The most frequent comment that Betty VanGorder hears from customers at her Pet Garage boutique is “Why didn’t I think of this?”

Just like Play It Again Sports, Once Upon a Child or Half Price Books, Pet Garage pays people to bring in their slightly used, unwanted pet products. Then, it turns around and sells them for a profit but at a fraction of the original price.

Pet supplies is a largely untapped segment of the $17.5 billion U.S. resale industry.

“We’re stumped as to why no one else is doing it,” VanGorder said. “Especially when the people who started Plato’s Closet and Clothes Mentor are here in the Twin Cities.”

She and her husband Tom Olney got the idea after being foster parents for many critters from the Humane Society. “We fostered just about every type of small animal except reptiles,” Olney said.

VanGorder, who also works as a controller and director of operations at a local law firm, and Olney, a business analyst, started the business last year in Maple Grove. They sell new or used supplies for dogs, cats, birds, fish, hamsters, gerbils, rabbits and reptiles, including pet carriers, kennels, leashes, collars, grooming supplies, clothing, food and water bowls.

Elizabeth Deeds of Maple Grove has been a frequent buyer and seller since she and her husband adopted Nala, a goldendoodle, last year. “We’ve bought collars, three leashes in different sizes and strengths, harnesses, brushes and a toy feeder that dispenses food to slow down eating,” she said. “Hardly anything costs more than $10.”

Nearly all the merchandise in the shop is used. VanGorder and Olney launder the pet beds and toys they buy. Aquariums and fish supplies are cleaned with a vinegar and water mixture.

VanGorder generally prices items at 50 percent of the retail price and sellers get one-third of the selling price. Like many resale shops, sellers receive 25 percent more if they accept store credit rather than cash.

“Most of the items we get are the ones that the pet never used or outgrew,” she said. “There’s a lot of trading up as a reptile like a gecko outgrows its cage.”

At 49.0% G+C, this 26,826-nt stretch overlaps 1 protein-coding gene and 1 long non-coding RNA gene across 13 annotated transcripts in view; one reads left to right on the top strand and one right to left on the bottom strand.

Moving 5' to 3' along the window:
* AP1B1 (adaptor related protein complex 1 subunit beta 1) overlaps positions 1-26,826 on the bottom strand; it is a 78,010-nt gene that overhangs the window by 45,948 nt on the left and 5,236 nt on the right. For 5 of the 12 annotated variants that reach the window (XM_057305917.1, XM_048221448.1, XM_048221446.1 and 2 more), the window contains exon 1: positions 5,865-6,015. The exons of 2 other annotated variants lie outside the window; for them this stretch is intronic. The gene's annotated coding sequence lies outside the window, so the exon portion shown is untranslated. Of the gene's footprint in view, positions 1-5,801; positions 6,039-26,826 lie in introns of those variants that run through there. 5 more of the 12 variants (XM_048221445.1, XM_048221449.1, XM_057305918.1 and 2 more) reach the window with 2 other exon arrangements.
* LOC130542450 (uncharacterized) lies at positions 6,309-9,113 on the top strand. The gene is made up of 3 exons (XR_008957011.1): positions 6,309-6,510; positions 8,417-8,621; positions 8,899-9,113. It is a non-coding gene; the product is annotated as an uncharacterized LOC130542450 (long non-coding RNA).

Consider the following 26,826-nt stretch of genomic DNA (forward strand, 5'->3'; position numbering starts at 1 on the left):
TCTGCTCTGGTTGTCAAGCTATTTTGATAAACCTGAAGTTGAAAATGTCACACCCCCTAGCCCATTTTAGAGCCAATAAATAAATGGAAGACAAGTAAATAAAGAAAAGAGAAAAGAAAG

With nearly $70 billion spent on pets in the U.S. in 2017, a number that has grown every year for more than 20 years, VanGorder thinks they are well-situated as consumers’ acceptance of buying used goods grows in a reduce, reuse, recycle world. They have seen sales growth every month except a snowy February and expect to break even at the one year mark in July.

Olney thinks it’s an advantage to be situated so close to major pet retailers such as PetSmart, Petco and Chuck & Don’s.

“We wanted to be in the same strip malls as Petco and PetSmart, but mall leasing agents don’t usually allow direct competition to be in proximity,” he said.

Still, the couple want to make Pet Garage into a neighborhood destination for pet lovers, encouraging them to send pictures of their pets to be displayed on the store walls.

Pet Garage has little competition in the used-pet supplies category other than thrift shops and a few resale shops such as New Uses in Maple Grove, which only sells pet carriers and kennels.

Adele Meyer, executive director of National Association of Resale and Thrift Shops, wasn’t aware of very many resale shops for pet supplies nationally, although a few exist in New Hampshire and West Virginia.

“There’s an equestrian shop that sells used goods for horses in Arizona, but I haven’t heard of very many selling general pet supplies,” she said.

Chad Olson, chief operating officer at NTY Franchise Co. in Minnetonka, which sells franchises for Clothes Mentor, Device Pitstop and New Uses around the country, said his company never seriously considered pet supplies as a retail franchise concept.

“There’s probably a good business model in it, but I don’t know if there’s enough supply to be scalable and franchisable,” he said.

VanGorder and Olney think there is. After their first store hits the one-year mark, the two plan to get serious about franchising the concept. “We believe there are enough pet lovers to get a footing and go forward,” VanGorder said.

So far the amount of used merchandise brought in has been just enough to keep the shelves stocked. Some new supplies, such as pet food, treats and aquarium gravel, are sold for convenience. Dog-grooming services were added recently by customer request and to create more repeat traffic.

Pet Garage (Petgarage.com) is located at 13692 Grove Dr. in Maple Grove. Winter hours are 4 to 7 p.m. weekdays, 9 a.m. to 5 p.m. Saturdays and 11 a.m. to 5 p.m. Sundays. Grooming is by appointment with occasional walk-ins.